January 11, 2010

Health Care Reform as Radical Political Bellwether So they're going to pass some version of health care reform. Like any big legislative initiative, nobody really knows how it will interact with reality once it takes effect. Most political partisans seem pretty unimpressed with it; which is weird, since the final bill will be very impressive... politically speaking. I haven't seen this kind of belief in the power of government to make positive change in the lives of average Americans in my lifetime. In recent decades, Americans have voted for (and seemingly preferred) a government that has not only abdicated its charge to work in the interests of civic good, but has actively set about dismantling every institution of collective betterment. I wouldn't go so far as to declare the era of Laissez-faire governance over, but I do think that we're moving in the right direction for the first time in a long, long time. This is the real reason that the Republicans have united in opposition to the health care bill: it represents an ideological shift away from official neglect and towards participatory activism. The specifics of the bill never really mattered to those that opposed it. The "public option," abortion provisions, "death panels," Medicare buy-ins... all of these contentious provisions were resolved with deference to the preferred solutions of hardline conservatives, and they still opposed the bill unanimously. The truth is that they simply don't believe that the government can play a useful regulatory role... in anything. The defeat of congressional conservatives herein represents a defeat of that worldview; this may not be the next "New Deal," but it's a great deal more hopeful and progressive than anything we've seen make it's way through the legislative process since the days of LBJ. Contrary to the incessant whine from committed leftist ideologues, this really is the change we voted for. It's not fast, it's not pretty, it's not perfect, and it's far from being done... but if we keep at it we can, over time, become a more equitable and a more just country. Yes we can.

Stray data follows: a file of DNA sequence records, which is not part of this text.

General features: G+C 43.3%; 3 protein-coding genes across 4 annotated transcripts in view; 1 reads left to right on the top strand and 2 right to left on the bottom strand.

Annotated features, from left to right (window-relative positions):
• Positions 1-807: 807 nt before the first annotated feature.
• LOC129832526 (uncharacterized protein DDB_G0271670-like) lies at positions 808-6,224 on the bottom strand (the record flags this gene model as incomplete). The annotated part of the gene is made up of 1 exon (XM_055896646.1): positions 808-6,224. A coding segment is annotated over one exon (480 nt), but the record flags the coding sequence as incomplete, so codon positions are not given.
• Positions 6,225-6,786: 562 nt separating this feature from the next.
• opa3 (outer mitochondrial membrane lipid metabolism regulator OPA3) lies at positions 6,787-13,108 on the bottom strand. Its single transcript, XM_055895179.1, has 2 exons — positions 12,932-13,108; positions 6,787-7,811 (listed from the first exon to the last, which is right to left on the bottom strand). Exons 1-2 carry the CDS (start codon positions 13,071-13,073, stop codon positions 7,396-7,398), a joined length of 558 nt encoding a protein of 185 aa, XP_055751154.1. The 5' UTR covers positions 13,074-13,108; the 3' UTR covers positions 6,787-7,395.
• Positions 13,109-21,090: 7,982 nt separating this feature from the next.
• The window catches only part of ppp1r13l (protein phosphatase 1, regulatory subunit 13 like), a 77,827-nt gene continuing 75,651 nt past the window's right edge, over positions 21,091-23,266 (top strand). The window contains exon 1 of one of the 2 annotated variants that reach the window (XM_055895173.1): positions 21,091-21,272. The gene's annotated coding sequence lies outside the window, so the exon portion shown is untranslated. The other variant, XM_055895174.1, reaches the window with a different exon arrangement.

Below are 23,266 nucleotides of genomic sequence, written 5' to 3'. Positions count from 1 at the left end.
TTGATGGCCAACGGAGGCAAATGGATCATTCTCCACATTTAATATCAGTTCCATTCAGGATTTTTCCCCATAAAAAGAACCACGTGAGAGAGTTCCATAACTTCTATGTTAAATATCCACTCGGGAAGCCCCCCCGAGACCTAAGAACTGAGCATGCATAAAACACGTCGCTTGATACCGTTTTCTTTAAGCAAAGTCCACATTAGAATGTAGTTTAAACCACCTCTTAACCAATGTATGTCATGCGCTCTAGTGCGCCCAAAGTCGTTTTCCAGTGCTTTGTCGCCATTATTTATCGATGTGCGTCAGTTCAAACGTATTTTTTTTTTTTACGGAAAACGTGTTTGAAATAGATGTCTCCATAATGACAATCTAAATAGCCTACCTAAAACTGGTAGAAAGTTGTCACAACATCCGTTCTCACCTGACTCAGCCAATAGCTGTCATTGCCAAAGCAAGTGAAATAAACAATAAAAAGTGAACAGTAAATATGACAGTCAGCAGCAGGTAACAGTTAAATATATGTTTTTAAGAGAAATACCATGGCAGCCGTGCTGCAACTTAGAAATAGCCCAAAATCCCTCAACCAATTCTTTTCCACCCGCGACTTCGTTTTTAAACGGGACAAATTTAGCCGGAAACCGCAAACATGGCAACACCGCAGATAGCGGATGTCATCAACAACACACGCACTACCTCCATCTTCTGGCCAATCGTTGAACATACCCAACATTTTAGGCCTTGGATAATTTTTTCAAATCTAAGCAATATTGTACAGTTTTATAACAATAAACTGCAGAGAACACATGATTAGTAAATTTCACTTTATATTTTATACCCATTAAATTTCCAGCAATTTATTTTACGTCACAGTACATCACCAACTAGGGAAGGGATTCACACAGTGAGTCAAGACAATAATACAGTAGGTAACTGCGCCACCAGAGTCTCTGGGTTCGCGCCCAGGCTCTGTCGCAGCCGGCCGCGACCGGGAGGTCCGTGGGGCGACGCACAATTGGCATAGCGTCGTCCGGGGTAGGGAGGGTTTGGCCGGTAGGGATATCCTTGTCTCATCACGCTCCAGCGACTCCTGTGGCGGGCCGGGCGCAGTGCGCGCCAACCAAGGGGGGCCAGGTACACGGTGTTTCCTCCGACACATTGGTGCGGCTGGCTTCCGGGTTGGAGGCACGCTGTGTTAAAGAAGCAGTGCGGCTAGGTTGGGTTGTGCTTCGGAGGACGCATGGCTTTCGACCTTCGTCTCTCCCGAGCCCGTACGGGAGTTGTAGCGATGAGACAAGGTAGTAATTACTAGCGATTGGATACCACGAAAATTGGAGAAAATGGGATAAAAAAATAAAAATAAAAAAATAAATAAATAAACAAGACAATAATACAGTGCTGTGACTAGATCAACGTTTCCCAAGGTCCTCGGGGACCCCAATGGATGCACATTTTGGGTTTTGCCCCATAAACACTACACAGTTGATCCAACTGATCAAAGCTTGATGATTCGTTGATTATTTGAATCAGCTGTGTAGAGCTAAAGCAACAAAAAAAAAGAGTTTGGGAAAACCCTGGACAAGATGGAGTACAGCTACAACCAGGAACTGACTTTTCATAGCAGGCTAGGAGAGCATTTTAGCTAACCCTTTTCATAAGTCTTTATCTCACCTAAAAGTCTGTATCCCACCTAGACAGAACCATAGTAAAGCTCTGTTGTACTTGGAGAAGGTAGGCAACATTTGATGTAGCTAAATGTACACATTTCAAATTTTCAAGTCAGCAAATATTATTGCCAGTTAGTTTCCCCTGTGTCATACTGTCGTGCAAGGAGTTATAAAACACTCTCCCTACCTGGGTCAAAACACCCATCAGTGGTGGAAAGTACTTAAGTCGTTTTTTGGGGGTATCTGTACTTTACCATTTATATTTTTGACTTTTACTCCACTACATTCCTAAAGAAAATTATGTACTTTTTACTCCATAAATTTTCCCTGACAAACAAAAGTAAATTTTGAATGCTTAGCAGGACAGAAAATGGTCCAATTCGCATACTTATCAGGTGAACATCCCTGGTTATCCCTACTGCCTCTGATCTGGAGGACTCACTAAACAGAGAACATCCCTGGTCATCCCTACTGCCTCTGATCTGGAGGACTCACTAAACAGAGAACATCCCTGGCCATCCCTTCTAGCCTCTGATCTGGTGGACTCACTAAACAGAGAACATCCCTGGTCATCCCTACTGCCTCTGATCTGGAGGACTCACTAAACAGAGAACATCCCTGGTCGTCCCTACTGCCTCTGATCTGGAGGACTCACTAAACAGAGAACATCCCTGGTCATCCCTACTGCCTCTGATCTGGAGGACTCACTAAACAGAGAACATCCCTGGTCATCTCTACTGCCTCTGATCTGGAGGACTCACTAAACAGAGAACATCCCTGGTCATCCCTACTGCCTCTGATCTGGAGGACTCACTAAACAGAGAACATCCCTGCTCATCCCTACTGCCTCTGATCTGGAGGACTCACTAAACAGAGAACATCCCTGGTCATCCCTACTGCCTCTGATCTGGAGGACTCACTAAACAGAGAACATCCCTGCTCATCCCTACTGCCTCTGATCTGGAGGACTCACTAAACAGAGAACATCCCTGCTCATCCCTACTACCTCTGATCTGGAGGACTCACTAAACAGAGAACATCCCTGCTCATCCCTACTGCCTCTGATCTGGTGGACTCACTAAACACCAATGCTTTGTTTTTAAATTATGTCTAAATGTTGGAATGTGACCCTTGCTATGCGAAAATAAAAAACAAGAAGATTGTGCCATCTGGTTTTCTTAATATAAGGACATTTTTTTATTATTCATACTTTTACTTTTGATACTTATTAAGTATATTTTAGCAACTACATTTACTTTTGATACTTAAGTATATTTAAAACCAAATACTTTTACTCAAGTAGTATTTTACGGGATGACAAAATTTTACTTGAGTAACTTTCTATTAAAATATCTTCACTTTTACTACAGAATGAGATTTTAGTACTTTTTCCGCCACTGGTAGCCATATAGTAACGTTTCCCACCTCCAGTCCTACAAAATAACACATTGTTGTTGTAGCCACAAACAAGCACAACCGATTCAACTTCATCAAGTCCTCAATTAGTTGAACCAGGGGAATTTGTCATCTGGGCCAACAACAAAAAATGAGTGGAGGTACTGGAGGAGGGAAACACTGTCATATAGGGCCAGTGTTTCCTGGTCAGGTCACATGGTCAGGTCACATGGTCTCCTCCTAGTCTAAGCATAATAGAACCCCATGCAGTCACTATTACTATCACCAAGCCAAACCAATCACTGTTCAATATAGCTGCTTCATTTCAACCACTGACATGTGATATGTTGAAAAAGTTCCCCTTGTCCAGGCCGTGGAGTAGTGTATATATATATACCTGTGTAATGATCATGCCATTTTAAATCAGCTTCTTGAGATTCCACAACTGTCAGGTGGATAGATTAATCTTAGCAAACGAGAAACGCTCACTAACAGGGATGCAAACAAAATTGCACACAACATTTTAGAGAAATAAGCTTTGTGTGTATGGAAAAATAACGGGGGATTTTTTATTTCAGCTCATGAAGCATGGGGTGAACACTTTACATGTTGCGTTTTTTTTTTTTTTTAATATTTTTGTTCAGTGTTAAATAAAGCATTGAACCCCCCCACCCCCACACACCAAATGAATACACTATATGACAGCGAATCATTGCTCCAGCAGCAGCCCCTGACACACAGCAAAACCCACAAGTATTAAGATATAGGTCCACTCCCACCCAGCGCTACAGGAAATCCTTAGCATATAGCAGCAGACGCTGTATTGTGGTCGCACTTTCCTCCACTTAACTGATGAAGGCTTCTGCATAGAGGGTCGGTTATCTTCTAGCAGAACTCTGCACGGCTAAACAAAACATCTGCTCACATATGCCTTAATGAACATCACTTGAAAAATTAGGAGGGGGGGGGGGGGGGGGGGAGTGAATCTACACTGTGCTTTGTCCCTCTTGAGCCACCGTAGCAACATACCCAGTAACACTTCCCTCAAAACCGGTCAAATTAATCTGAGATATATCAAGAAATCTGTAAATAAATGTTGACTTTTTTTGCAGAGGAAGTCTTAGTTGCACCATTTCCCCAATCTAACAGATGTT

The Business Class & Community of Investors Visit msnbc.com for breaking news, world news, and news about the economy Here's a pretty good breakdown of what the Republican party considers sacrosanct in American political life and what it considers a betrayal of our founding principles. Michael Steele: ...this is a President who believes fundamentally in an activist government, not an activist business class, not an activist community of investors and, and those who will create the wealth in an economy. He sees that being centered - coming out of the federal government, using the institutions and the apparati [sic] of, of federal government to achieve those ends. Steele, like most Republicans, would like the government to go Galt. What's astonishing here is that he seems to be completely oblivious to the fact that 5/6 of our citizens are employed in the retail and service industries; we're not CEOs or small business owners or entrepreneurs. We're mostly a country of low-level employees. We're the people that run the show, clean the floors, do the laundry and make the food. That such a hoard of proletariat scallywags could enfranchise themselves to the point of actually influencing the government to act in their interests as opposed the interests of a "business class" or a "community of investors" is an unthinkable monstrosity. What's germane about this view is that it deliberately recasts the most salient feature of American government as Capitalism rather than Democracy. Furthermore, it demands that the fulcrums of Capitalistic power throughout our country economy be given proportional representation in Congress as a function of that power. This is the New Republicanism. Recall the recent decision of Texas Board of Education to excise "democratic" from the curriculum and re-define America as a "constitutional republic." The Republican party is morphing into a hardcore constitutionalist haven. Gone are the divisive social issues, the influence of Christianist thought, conservative economic values and - most importantly - any trace of sympathy for democratic institutions.

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